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Donald Trump Filled the White House With Trolls and Conspiracy Theorists for a Far-Right Social Media Summit

Trump speaks during his weird far-right social media summit.

Donald Trump hosted a “social media summit” at the White House yesterday and the event was … well, it was something. Rather than host a single person from Twitter, Facebook, or anyone actually involved in the business of social media, Trump filled the invite list with far-right personalities, bloggers, and conspiracy theorists.

Vocal QAnon proponent Bill Mitchell was there. So was Project Veritas’ James O’Keefe, who recently tried to trick the Washington Post into running false sexual abuse accusations against Senate candidate Roy Moore (presumably as a way to discredit not just the paper but the other, seemingly legitimate accusations against Moore). Turning Point USA’s Charlie Kirk was there, although after the Washington Post decided to legitimize his ramblings with an op-ed byline this week, I’m surprised he was allowed into this anti-mainstream media event.

Other attendees include Ali Alexander, who spurred the Kamala Harris birtherism conspiracy on Twitter during the Democratic debates, Benny Johnson, who was fired from BuzzFeed for massive plagiarism and now works for Kirk’s Turning Point USA, and, according to Slate, the people behind sycophantically pro-Trump Twitter accounts like @mad_liberals and @CarpeDonktum.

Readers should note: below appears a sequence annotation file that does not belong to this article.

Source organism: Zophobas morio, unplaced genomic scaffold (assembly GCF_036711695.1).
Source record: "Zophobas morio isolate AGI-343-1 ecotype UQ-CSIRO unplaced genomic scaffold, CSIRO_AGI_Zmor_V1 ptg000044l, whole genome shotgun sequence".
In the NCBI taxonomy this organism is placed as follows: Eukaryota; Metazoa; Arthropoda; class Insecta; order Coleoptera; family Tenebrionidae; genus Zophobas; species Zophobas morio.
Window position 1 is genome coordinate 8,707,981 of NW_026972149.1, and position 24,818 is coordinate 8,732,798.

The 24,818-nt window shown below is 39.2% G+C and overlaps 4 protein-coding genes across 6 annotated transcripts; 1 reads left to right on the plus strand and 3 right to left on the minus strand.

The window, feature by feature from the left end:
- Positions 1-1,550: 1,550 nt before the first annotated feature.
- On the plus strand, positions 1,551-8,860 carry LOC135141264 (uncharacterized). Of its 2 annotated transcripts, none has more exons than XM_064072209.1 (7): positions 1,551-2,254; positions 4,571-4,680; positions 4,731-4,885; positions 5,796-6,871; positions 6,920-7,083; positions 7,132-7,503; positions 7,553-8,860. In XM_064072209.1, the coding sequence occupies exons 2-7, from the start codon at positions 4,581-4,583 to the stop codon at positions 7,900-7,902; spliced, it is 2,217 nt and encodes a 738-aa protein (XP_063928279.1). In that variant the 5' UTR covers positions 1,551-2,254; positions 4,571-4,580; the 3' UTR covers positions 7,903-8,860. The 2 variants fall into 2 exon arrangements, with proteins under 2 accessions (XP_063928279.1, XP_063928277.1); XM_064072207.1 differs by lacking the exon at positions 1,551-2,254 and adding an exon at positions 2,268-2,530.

There was some drama leading up to yesterday’s event as not every D-list far-right troll was invited.  And one (cartoonist Bill Garrison) was disinvited for being too bigoted, even for Trump. Conspiracy theorist Laura Loomer wasn’t invited and she was pissed about being snubbed. But it made sense that she wasn’t there, because for an event designed to rage against a perceived liberal bias in silencing conservative voices, there didn’t seem to be anyone invited who had actually been banned from a platform, as Loomer has.

As for what happened at the summit, a lot of weird stuff! Some highlights:

Kellyanne Conway interviewed Diamond and Silk, who Trump then hugged and called “beautiful women, African American women.”

Trump praised the conspiracy theorists in the audience, saying in a tone that seems to indicate it’s meant as praise, “the crap you think of is unbelievable.”

There were some actual journalists there, covering the event from the sidelines. At one point former Trump aide Sebastian Gorka called a one a “punk” and stormed away while Joy Villa, that woman that shows up to events wearing Trump and QAnon-inspired gowns, heckled the crowd.

Trump talked about being shadowbanned, a thing he definitely isn’t, but helps him explain why his tweets don’t always go as viral as he would hope.

(Actually, Twitter went down right as the event was starting, and while I’m sure this was just a coincidence, how incredible would it be if that had been meant to troll this crowd?)

This really gets me: Trump had his tweets printed out and blown up to use as props.

But the other props are even worse. So much worse.

So there were a bunch of giant cards with dictionary-style definitions of conservative social media buzzwords on them. And while I don’t want to be a spelling/grammar/phonetics snob, this is a White House event. You would think someone could have proofread them to make sure there wasn’t a mistake on every. single. one.

Trump’s social media summit is my actual hell.

(image: NICHOLAS KAMM/AFP/Getty Images)

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Vivian Kane (she/her) has a lot of opinions about a lot of things. Born in San Francisco and radicalized in Los Angeles, she now lives in Kansas City, Missouri with her husband Brock Wilbur and too many cats.